Literally and spiritually uplifting, The White Diamond is a truly lovely film which uses setting and story to create a lasting impression. Like most of Herzog's films, it bears intense, wide-awake, and repeated scrutiny, and is worth thinking about afterward.

Reviewed by howard.schumann 9 / 10

Sudden outbursts of enormous beauty

Werner Herzog's The White Diamond, a documentary about the exploits of Dr. Graham Dorrington, an engineer at St. Mary's College in London, England, might have been called "Little Graham Needs To Fly". Dorrington is a solitary dreamer who is eager to explore wilderness areas and tropical rain forests in a helium-filled airship. In particular, he wants to explore the rain forest canopy of Guyana and Werner Herzog brings his camera and his best narrative voice along for the ride. The film is both the story of a man and his dreams and an ode to an unspoiled wilderness that has so far withstood man's insatiable need for "progress".

Like other Herzog films I have seen recently, there are moments of involving action pitting man against nature, along with stretches of dullness and sudden outbursts of enormous beauty. Just to watch the flocks of swifts fly in formation above Kaieteur Falls, a waterfall four times the height of Niagara, backed by the cello of Ernst Reijseger and the chorus of the Tenore E Cuncordu De Orosei, is an experience in itself worth the price of admission.

The film begins with a brief overview of the history of flight including scenes of the horrific crash of the Hindenburg Zeppelin in Lakehurst, New Jersey in 1937, a tragedy that ended the dream of travel in lighter than air vehicles. The film then shifts to Guyana where Dorrington is in the process of assembling a two-person airship to help him make his journey and confront his past demons. Dieter is a thoughtful man though given to childlike outbursts of enthusiasm. He dreams of "drifting with the motors off in the peace and quiet, quietly floating above these forests in the mist". Though Herzog seems to want to portray all his protagonists as slightly mad, Dorrington appears too grounded to fulfill the director's wishes. His purpose contains elements of both inner and outer exploration. He wants to move on from a tragic accident that occurred eleven years ago when his friend and companion Dieter Plage was killed while flying one of his airships.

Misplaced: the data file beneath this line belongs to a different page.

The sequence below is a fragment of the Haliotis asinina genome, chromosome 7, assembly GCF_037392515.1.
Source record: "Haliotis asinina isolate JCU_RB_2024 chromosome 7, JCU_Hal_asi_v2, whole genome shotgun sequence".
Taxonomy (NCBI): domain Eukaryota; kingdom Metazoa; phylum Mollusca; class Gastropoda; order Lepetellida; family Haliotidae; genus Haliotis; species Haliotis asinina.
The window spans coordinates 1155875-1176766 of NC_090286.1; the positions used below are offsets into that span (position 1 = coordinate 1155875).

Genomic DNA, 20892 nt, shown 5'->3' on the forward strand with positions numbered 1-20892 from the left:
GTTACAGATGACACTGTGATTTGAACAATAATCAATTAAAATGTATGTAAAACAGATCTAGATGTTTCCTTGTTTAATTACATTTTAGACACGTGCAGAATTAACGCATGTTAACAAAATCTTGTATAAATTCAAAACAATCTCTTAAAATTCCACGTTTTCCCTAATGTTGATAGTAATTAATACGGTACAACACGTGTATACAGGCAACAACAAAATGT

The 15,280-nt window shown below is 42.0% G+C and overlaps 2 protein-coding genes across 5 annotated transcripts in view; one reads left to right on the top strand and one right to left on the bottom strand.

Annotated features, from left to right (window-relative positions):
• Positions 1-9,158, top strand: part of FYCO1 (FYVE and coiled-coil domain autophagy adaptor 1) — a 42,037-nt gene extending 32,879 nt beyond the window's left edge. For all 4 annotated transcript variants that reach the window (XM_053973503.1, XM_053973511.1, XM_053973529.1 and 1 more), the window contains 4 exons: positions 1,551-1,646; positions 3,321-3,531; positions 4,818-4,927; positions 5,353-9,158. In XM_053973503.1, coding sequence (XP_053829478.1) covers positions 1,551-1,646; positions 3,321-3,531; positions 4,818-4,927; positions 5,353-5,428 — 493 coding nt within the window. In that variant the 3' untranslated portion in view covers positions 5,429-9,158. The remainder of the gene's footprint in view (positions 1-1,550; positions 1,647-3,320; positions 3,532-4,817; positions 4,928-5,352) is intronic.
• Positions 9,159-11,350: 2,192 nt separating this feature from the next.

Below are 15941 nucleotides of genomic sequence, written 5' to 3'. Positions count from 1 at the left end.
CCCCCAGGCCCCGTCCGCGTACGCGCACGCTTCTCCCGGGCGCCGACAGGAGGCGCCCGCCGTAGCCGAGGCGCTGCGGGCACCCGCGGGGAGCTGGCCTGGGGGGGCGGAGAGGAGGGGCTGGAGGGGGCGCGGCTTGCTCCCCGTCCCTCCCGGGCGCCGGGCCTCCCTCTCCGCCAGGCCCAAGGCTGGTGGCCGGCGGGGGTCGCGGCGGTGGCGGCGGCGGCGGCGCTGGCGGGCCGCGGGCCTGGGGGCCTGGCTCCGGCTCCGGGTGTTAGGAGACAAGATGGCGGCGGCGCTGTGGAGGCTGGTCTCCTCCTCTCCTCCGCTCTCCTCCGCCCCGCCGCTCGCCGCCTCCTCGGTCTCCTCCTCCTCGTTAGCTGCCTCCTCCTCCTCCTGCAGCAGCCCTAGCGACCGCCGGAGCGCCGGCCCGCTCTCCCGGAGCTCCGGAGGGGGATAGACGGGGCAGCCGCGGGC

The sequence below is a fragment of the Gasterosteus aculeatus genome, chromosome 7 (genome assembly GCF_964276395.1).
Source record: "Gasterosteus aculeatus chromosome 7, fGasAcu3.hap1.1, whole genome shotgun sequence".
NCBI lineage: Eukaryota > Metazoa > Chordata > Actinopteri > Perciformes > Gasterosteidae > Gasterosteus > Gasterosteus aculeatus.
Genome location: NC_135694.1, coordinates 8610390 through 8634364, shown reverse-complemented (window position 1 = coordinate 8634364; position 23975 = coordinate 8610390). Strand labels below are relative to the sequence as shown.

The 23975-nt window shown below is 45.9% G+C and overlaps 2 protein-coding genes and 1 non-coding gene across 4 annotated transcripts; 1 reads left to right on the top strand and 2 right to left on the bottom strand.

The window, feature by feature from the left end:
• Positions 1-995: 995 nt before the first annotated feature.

Dorrington is reluctant at first to discuss Dieter and his tragic end, but later recounts in agonizing detail the precise details of the accident for which he blames himself. In a scene later revealed to have been staged, Herzog and Graham argue about whether cameras should be allowed on the test flight of his airship christened The White Diamond by a local miner, but Herzog prevails because he fears that it may be the only flight that will take place. We sense throughout the early part of the film that any flight is dangerous and extreme precautions are taken to ensure safety. There are other peripheral characters that we have come to expect from Herzog.

A young cook does a Michael Jackson dance to hip hop music while standing on the edge of a cliff and we meet Mark Anthony Yhap, a diamond miner whose eloquent philosophy contrasts sharply with the more inner-directed Dorrington and he waxes poetic when talking about his beloved rooster. Yhap is a Rastafarian, an African religion that believes that Haile Sellassie is the living God. Yhap wants to fly so that he can visit his family in Spain whom he hasn't seen in many years and his contact information appears in the credits. All this is peripheral to the main event, however, and as we soar over the rain forest, we forget Herzog's description of nature as "a brutal place full of murder and cruel indifference" and simply bathe in its majesty.